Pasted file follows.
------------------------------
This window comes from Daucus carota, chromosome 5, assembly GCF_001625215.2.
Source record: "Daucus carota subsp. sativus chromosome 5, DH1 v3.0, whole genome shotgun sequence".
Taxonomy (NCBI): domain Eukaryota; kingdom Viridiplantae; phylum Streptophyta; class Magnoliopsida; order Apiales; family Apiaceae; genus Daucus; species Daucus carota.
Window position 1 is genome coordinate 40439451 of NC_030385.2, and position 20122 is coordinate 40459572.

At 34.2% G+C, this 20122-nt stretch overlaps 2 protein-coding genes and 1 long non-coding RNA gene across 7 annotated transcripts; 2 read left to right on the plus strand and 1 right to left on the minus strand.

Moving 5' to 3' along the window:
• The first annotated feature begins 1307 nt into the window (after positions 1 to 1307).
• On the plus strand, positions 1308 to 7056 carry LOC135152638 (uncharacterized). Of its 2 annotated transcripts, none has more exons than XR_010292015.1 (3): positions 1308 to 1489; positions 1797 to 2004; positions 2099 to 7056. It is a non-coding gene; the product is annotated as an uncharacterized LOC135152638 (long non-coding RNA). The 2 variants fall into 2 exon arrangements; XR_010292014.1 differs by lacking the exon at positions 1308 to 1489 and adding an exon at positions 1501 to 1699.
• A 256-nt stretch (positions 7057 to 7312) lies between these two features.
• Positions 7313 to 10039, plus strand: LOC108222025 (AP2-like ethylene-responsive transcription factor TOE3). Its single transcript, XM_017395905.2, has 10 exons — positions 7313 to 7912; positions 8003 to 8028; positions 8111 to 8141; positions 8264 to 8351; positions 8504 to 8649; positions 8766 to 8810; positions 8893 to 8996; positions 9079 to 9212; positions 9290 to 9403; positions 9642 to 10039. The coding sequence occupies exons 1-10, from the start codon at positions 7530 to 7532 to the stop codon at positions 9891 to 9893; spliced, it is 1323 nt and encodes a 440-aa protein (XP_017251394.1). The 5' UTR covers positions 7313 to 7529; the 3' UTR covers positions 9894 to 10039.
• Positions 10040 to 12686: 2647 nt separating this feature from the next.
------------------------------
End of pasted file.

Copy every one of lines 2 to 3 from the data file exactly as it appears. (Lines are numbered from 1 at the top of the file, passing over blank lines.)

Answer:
Source record: "Daucus carota subsp. sativus chromosome 5, DH1 v3.0, whole genome shotgun sequence".
Taxonomy (NCBI): domain Eukaryota; kingdom Viridiplantae; phylum Streptophyta; class Magnoliopsida; order Apiales; family Apiaceae; genus Daucus; species Daucus carota.